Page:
Ever heard of Drug Wars?
And what about Merchants of Brooklyn?
Still nothing? Well, it’s the same game, only with different name. Read the whole story here:
Would a game by any other name still get a 35 on Metacritic?
Let’s say you’re a game designer, and your latest creation debuts to harsh reviews. You’ve patched your game numerous times, adding a multiplayer mode, and you think it’s a better product now. But the original reviews still stand. What do you do?
If you’re Paleo Entertainment, you flush the original name, Merchants of Brooklyn, down the memory hole. Since the game was only ever digitally distributed, it’s easy a quick change to the Steam servers, and Merchants of Brooklyn becomes Drug Wars.
Presto: bad reviews disappear.
Paleo’s creative director John Stookey said that the rebranding is appropriate because the new and improved game is centered around multiplayer, not the single-player experience that the original reviews centered on. Multiplayer was the âtrue focusâ of his development team, he said.
There are thoughts that any press is good press especially when it comes to small indie developers,â said Stookey in an e-mail. But consumers are quick to dismiss indie developers at the first sign of dropping the ball.
Paleo dropped the ball in more ways than one with the original release of Merchants of Brooklyn, a futuristic shooter, this past March. The development studio accidentally uploaded an unfinished alpha version of the game to the Steam distribution service, causing players to think theyâd purchased an unplayably buggy game.
I saved a game, and when I reloaded it, I was in the floor, went one typical complaint.
But even after uploading the correct version of the game and patching it several times during its first week of release, critics still tore Merchants to shreds. As of this writing, it has a Metacritic score of 35 (generally negative reviews), most reviews citing issues with the gameâs framerate, audio quality and overall stability.
Stookey says that the low quality of the single-player game was due to the teamâs focus on the multiplayer aspect, which it planned to complete later. Paleo finished the single-player game, he says, in a few months.
Trimming off that kind of time will seriously detract from the overall quality of the product, but we had no choice if we wanted to complete multiplayer, he said. Multiplayer was our goal from the get-go, single-player was just a means to get there. In retrospect, we (could) have eliminated single-player completely from the project.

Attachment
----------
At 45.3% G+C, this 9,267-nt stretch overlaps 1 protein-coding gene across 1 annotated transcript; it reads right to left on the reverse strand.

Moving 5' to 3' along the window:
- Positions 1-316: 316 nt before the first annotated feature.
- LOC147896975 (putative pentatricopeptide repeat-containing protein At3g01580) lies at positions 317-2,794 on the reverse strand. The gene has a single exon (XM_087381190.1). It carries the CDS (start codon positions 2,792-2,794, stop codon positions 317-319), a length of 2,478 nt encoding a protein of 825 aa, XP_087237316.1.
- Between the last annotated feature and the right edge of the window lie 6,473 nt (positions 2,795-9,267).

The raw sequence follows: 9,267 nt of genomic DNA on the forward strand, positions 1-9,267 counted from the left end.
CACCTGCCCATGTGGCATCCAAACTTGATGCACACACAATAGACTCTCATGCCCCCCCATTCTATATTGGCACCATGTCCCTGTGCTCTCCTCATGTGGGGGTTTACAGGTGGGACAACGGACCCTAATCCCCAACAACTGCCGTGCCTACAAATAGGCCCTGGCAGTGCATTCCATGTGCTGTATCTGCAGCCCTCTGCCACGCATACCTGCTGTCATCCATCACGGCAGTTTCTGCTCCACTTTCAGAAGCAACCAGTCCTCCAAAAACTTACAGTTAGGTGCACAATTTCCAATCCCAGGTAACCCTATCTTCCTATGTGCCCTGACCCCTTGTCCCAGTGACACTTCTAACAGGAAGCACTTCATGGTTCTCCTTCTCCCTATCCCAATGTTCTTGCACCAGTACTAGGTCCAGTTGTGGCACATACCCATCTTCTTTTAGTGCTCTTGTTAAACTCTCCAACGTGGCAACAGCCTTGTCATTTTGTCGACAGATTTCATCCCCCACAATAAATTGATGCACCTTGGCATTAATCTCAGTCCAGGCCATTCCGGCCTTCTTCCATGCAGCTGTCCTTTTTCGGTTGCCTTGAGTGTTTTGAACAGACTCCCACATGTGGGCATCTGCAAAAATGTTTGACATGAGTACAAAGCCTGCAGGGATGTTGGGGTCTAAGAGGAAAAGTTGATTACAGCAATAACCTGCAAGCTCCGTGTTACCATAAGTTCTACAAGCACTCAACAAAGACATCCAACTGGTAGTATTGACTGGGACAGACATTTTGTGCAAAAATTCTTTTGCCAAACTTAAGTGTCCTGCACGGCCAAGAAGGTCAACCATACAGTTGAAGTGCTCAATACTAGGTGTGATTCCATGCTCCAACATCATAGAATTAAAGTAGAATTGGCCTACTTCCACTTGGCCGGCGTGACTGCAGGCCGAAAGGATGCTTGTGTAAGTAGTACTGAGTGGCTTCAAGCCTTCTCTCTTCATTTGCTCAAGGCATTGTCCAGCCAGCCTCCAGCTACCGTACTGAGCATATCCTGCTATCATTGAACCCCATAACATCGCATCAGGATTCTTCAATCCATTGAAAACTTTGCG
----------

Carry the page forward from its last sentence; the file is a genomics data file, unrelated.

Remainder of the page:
In the age of patches, updates, and digital game sales, no version of a game is ever final. Given the always-online nature of the Steam service, updating every userâs copy of a game is practically trivial.
Game reviews, however, arenât so easily malleable. Once a review is issued, the score usually stands no matter how the game is updated later.
But by changing the name of the game, Paleo might be able to make an end-run around the process by eliminating the negative baggage that accompanies the name Merchants of Brooklyn.
Is it working? The only review of the newly-branded game, as of this writing, says that while the multiplayer is indeed better than the single-player, not very many people are actually bothering to play it. A glance at the gameâs thinly-populated forum would seem to confirm this.
Stookey insists that although reviewers should be cognizant of a game’s team size and budget, he doesnât expect them to cut his 12-person crew any slack.
I don’t think sympathy sells games, he said. The review should be on the overall quality of the game, regardless of whether it was made by a dozen people or a hundred.
Stookey said the company will support Drug Wars with new features while continuing to iron out gameplay issues.
We left the title as beta, because we never want to stop improving the game, he said.